Boston College students, along with students from many other Massachusetts schools, attended the Student Rally Against Sexual Violence at the Massachusetts State House on Tuesday afternoon. Primarily organized by The Every Voice Coalition, the event aimed to bring together students from more than 20 campus communities across Massachusetts to advocate for two bills.
The first bill, H.4159 “The Campus Climate Survey Bill,” requires universities to distribute sexual misconduct climate surveys. The creators of the climate surveys would include representatives of rape crisis centers, state officials, and university students. This bill ensures that every student’s voice is heard and provides necessary data to generate solutions to the sexual violence epidemic.
The second bill, S.2203 “An Act Relative to Sexual Violence on Higher Education Campuses,” provides a series of basic protections to survivors of sexual assault. Facilities will have to institute centers or create partnerships with local rape crisis centers to provide adequate care to survivors. Another aspect of the bill is the introduction of mandatory sexual violence prevention and awareness programs on campus.
In an email to The Gavel, the BC Women's Center staff stressed the importance of these bills.
"While on-campus discussions and awareness campaigns on social media are important ways to draw attention to the issue, laws and policies have a powerful, directive effect,” said the Women's Center statement.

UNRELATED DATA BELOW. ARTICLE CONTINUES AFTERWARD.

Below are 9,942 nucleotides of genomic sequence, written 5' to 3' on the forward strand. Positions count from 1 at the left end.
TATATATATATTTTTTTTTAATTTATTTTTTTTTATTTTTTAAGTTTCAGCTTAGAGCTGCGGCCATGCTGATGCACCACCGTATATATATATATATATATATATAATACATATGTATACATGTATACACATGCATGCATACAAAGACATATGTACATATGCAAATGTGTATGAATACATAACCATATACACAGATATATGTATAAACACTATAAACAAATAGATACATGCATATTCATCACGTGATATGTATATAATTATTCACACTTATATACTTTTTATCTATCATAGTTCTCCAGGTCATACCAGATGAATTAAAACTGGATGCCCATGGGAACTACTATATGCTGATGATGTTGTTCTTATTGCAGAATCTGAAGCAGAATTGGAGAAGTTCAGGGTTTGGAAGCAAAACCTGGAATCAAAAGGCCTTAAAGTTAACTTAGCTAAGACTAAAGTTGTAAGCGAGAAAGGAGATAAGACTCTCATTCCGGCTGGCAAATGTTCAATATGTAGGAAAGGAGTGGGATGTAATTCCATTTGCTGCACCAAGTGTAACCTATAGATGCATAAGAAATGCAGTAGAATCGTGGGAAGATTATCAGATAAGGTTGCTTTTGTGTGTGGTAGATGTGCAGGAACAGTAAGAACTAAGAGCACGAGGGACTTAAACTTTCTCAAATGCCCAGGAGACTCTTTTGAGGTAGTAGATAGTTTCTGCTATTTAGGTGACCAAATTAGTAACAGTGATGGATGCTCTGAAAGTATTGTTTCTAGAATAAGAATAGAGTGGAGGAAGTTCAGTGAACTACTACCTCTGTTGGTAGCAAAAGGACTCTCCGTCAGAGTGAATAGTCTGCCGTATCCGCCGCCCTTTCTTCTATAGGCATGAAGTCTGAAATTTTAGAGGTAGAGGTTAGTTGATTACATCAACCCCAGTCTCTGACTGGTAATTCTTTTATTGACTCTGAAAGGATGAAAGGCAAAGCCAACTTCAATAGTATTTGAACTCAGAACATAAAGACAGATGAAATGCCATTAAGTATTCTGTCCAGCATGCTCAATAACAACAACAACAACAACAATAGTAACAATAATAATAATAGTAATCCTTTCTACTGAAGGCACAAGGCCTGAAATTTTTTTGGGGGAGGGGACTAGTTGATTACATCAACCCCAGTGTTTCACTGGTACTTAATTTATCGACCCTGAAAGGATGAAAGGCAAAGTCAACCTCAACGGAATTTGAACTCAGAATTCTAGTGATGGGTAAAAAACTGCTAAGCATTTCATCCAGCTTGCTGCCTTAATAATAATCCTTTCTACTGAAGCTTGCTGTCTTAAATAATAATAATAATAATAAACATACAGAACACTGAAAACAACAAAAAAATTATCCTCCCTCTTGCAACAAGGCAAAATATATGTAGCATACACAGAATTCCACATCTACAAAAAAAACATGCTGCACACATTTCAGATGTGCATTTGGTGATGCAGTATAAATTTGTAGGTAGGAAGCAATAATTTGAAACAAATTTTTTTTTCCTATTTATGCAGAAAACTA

This is in-line with the official mission statement of the Women's Center, which is to “cultivate a campus culture that fosters the advancement of women and inspires all students to discover and embrace their full potential.”
The representative from BC’s Women Center explained that for someone to reach their full potential, it is necessary that they have a sense of safety in their environment. Therefore, the Women's Center seeks to provide constant care and support to survivors of all gender identities and sexual orientations through education, awareness programs, and Care Hours (3 p.m.-4 p.m. every day).
The Women's Center staff also stressed the need for policy change to help them to reach their mission statement.
“Institutions such as universities still have a long way to go to enact comprehensive procedures that prioritize the protection and support of survivors of sexual violence,” said the Women's Center.
In addition to the rally, 40 meetings were held between students and legislators. The atmosphere of the event was very supportive and optimistic, as students were allowed to voice their opinions to officials and generate discussion.
Abbey McHugh, MCAS '20, a BC student who attended the event, noted its uniqueness.
"Recently, protests around the nation have been against something—this one was completely different," said McHugh. "It was full of hope because we had a chance to change our community for the better.”
McHugh stated that taking opportunities to participate in rallies and speak directly with lawmakers are effective ways to support policies that combat sexual violence.
“By making our voices heard and talking with our representatives after the rally, we [as students] hope it will be the last bit of momentum that these bills need in order to be voted on this session,” said McHugh.